Thursday, October 18, 2007

But Thats How It Was When I Got Here

Companies typically let their build system go to shit.

Why is that? Does anyone have an answer to this? The first thing I ever do on new projects is make sure I have a consistent build process. ThoughtWorks was the same way. The first thing I look at when joining a new company is the build process, and how to fix it. Why don't most companies do this themselves? I have some ideas, here they are:
  • They don't know how.
  • They somehow (wrongly) think its not as valuable as developing the next features
  • They get comfortable with the fact that it takes an hour to build, because it works
  • They suffer from "But Thats How It Was When I Got Here" syndrome
All of these are BAD BAD BAD reasons, and all make me very offended. Those might not be the only reasons, and they might not be the best reasons, but regardless, I'm going to tear them apart. My intention is not to make my coworkers feel bad, but to wake them up to the reality that theres a lot of new technology out there that they need to be learning and leveraging.

They don't know how.

If you don't know how to do something entirely modern, then you need to start learning. Everyone knows this, but so few people do it. Why? (Topic for a whole new blog posting). If you don't do it you're going to be passed by. This will occur first on the individual level, people will start to pass you making more money and you'll wonder why. Well, knowledge is why.

Worse though, if this is somehow your corporate culture, not learning new technology, eventually your whole company is going to stagnate. I refuse to let this happen at my group. Fortunately we have some great people who are eager to learn.

They somehow (wrongly) think its not as valuable as developing the next features

If you think its not valuable, you're dead wrong. If you don't have a repeatable build process someone will end up making a mistake and you'll deliver something broken to a client. Maybe that never happens, but you WILL end up slowly adding to your awful build process until you get something that is a total pile of nonsense. With this pile, any change takes days or weeks to figure out. You have to figure out all the side effects, you have to somehow verify that a updated build process produces the same results as the old process.

They get comfortable with the fact that it takes an hour to build, because it works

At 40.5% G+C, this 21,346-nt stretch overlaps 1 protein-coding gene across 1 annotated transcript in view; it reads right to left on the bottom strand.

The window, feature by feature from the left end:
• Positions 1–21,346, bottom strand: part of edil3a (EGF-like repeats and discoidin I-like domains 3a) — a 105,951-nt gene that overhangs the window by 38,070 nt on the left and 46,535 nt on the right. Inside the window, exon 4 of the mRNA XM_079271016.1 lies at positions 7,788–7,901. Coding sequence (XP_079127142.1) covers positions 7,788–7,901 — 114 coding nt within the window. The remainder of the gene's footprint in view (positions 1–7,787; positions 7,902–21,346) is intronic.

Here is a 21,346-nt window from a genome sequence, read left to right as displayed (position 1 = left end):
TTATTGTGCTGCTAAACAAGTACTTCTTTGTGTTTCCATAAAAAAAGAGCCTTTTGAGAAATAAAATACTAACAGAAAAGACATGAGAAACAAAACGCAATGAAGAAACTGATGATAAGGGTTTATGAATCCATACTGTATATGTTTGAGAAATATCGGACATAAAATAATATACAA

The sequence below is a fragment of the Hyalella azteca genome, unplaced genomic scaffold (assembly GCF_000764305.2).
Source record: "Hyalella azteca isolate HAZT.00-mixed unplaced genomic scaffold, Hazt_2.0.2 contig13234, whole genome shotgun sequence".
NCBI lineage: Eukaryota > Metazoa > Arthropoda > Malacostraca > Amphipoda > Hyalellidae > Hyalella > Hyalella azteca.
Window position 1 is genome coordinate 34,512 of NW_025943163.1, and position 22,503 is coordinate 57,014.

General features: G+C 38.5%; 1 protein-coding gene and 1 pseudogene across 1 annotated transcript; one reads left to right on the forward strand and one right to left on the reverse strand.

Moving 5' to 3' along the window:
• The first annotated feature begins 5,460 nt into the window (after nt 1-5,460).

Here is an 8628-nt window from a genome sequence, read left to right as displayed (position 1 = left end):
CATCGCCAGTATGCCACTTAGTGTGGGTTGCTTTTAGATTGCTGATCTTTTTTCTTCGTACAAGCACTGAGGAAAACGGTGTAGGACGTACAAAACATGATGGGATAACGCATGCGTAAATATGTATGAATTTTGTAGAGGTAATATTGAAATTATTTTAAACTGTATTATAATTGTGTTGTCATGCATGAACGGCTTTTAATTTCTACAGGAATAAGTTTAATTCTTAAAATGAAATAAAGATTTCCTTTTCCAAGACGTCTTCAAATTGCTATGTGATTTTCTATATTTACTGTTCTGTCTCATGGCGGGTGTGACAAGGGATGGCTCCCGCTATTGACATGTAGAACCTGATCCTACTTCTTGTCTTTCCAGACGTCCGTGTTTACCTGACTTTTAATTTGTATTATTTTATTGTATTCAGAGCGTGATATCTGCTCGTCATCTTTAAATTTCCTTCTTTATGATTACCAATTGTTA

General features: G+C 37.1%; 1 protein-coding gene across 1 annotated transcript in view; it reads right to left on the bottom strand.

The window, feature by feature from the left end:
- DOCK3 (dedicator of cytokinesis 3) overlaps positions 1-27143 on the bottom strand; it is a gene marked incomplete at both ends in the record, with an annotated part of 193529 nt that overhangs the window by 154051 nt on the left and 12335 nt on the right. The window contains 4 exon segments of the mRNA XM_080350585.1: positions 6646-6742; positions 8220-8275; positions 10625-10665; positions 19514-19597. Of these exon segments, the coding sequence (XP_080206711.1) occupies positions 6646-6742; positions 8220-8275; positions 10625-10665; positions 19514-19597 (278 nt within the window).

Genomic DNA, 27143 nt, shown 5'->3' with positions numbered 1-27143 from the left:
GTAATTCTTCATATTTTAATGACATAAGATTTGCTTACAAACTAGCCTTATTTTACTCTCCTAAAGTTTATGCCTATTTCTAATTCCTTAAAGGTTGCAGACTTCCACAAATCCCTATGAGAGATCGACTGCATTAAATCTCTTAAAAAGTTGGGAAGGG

Believe it or not, if you are comfortable with your build process this is actually a sign that something might be wrong. I am never comfortable with my build process. I'm always tweaking it, trying to make it run faster, trying to remove duplication from it, trying this trying that...I think a good build should be less than 5 minutes. Some people say ten. I don't agree. If you have an hour build, you're likely doing a bunch of manual steps and will run into the problems I pointed out in the last step. If you have an hour long build and its completely automated then you have other issues that aren't quite as serious, but are still very bad.

But Thats How It Was When I Got Here

This one is troublesome to me. I HATE legacy software. I feel like. I don't know, some kind of Vigilante on a mission to KILL it. Unfortunately, even I find myself saying, "But thats how it was when I got here" from time to time. This is not a good excuse. If you're saying that now, you'll probably go on saying this until you end up in a situation like the last two items. This is almost an excuse for all the other items rolled up into one. Its like saying, "Yeah I know its bad, but what can you do?" And on top of that, its like, a way out, a way of saying, "I'm not going to deal with that problem." Well, guess what? You are going to deal with it, the hard way.

So is this all avoidable? Of course. "But how?" One simple way, READ. DAMN YOU. READ MORE. Thats it. Really. Just read what people are writing and you'll learn how to do things right. Now, if only we could get everyone to read. I smell a post.

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